What is our motivation for setting and sticking to boundaries? Is it to serve ourselves, or to honour God through what we do? And how do we view boundaries in our minds? Are they restrictions to our desires or protections from things that would harm us?
Our answers to these questions will have a large impact on our success in staying on the right side of our boundaries, and ultimately on our happiness and our relationship with God.
To be clear, boundaries are there to keep us safe. And, if we set them carefully, we know we will be kept away from all the negative things we can bring on ourselves through wrong choices, as well as protecting others around us.
If we want to live lives that please God, and focus on what honours Him, then we won’t want to push those boundaries. We will be happy to maintain them in the knowledge that we have a definite ‘stopping point’ which we know we will not cross.
If, however, we have set boundaries so we can get away with as much as possible, so we can go right up to the line and still feel okay about what we are doing, and so we can fulfil our own desires as much as possible without thought about whether we are pleasing God or not, then we are asking for trouble.
That mindset is about ourselves and our thoughts and will, therefore, inevitably turn towards what else we can get out of a situation. This makes it very easy to justify crossing the boundary we are constantly pushing up against because our thinking is based on self and the boundary begins to seem like a barrier to our happiness rather than a protection to our souls.
The reality is that when we try to get away with as much as possible, we will inevitably cross the line – and then eventually cross others as well. It always happens, which is why the Bible makes it clear we should flee from temptation. If we stay far from the boundary’s edge, even if we know that technically we can go closer to it, we will be staying in a place where the temptation is lesser. You may still be tempted, but you will have moved as far from it as possible and so its pull will be greatly reduced. And that’s what it’s about… living a holy life in a place far from the temptation which calls you away from holiness.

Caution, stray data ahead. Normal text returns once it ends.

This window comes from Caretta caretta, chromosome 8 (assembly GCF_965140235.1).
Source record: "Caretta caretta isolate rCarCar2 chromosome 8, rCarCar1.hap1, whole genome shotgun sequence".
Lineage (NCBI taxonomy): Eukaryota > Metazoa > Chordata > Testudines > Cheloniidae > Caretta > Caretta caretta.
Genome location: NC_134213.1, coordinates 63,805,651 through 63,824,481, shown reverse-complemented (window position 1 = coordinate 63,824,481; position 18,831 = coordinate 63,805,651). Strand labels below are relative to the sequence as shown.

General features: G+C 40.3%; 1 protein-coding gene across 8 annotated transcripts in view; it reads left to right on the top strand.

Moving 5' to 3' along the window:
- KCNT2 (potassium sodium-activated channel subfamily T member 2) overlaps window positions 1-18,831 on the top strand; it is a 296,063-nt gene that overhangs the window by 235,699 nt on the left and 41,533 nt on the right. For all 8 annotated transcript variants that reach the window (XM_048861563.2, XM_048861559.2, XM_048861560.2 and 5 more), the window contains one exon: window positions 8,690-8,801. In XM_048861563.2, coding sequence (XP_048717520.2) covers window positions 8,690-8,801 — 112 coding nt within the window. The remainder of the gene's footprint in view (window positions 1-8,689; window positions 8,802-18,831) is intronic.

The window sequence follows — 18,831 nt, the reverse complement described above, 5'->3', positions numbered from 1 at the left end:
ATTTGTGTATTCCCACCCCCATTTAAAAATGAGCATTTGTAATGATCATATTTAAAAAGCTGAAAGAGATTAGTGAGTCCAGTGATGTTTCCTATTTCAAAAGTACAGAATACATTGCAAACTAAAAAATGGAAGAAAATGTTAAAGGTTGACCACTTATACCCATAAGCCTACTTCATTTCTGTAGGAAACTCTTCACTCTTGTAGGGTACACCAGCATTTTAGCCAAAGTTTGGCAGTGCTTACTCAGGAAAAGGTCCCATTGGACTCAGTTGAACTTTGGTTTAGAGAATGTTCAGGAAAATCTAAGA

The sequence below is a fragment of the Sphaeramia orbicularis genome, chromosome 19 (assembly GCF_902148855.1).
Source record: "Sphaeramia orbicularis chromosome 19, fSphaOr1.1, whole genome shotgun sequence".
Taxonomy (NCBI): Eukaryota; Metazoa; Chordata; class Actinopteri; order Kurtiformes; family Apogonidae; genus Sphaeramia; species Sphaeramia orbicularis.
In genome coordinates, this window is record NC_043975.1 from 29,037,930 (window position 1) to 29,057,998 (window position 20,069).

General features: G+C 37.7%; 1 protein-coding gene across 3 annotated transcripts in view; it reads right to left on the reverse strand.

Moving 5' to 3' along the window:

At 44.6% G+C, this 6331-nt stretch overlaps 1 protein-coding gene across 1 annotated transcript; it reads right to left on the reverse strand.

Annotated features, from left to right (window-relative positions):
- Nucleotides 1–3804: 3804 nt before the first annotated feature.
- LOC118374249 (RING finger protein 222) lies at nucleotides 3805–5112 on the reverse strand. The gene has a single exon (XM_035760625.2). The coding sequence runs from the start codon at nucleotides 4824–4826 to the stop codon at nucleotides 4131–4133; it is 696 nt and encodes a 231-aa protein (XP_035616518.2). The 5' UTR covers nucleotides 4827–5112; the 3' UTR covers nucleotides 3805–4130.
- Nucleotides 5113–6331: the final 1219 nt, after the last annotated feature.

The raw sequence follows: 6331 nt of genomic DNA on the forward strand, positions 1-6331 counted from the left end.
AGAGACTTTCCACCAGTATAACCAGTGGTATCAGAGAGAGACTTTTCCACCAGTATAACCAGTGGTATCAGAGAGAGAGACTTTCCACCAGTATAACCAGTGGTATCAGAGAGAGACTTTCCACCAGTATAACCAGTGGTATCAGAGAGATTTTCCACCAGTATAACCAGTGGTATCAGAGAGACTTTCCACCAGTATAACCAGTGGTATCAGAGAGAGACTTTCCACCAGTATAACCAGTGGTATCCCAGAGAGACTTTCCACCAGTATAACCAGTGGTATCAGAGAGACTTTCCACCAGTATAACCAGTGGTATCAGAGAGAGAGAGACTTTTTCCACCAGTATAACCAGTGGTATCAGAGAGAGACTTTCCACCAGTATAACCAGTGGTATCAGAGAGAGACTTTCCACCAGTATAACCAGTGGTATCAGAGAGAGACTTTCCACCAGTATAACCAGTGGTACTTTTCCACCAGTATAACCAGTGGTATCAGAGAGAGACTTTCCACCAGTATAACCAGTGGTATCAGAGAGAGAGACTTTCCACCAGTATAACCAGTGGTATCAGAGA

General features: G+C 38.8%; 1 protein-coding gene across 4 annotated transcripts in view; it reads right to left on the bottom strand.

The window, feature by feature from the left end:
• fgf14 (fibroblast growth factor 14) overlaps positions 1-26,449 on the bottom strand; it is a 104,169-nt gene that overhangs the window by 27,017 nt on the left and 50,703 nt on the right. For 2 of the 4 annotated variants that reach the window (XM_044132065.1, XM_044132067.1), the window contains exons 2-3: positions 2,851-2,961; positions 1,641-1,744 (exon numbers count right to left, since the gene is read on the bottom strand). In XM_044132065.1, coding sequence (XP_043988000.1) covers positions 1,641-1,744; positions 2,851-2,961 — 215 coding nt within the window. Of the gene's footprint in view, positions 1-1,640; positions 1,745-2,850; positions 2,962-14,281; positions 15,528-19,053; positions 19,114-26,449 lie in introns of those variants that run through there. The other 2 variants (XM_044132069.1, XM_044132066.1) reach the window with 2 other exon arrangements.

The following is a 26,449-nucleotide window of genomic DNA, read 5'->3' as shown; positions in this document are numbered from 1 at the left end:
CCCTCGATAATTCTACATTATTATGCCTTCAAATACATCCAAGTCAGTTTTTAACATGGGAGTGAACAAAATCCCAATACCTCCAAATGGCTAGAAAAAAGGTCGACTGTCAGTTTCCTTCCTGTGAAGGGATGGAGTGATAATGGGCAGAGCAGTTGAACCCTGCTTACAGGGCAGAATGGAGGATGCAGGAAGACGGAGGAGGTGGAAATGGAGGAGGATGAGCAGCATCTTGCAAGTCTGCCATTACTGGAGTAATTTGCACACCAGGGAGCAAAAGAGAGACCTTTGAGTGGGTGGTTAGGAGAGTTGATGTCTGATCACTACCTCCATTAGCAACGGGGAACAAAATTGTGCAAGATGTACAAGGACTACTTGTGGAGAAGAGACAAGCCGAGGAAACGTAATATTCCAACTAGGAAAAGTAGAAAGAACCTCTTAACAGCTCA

So, what is your motivation for setting boundaries, and how do you view them now?
Are they restrictive lines to be pushed and stretched because you want to act on your desires or are they protective fences to be given a wide birth because they signal an area we should go nowhere near for our own good and for the glory of God?
Why not consider today how you view the boundaries in your life and, if necessary, ask God to help you change your perspective so that they change from being restrictions to protections in your mind.
Ask God to give you a desire to honour Him in all you do rather than wanting to be self-serving instead. When we change our perspective and our motivation, a change in our behaviour often follows, as our actions become aligned with our thinking.
The Bible says ‘Be transformed by the renewing of your mind’ (Romans 12 v 2) and this is a great example of where that can take place in our lives. It’s a question of whether our motivation is based on serving self or honouring God. Boundaries really can become lines we respect and avoid rather than pushed and ignored. This really can be the reality for everyone… if we want it to be. Even if we have crossed boundaries before, it’s never too late to re-think HOW we think – you can start honouring God as you protect yourself right now.
[Continue this series in Part four when published]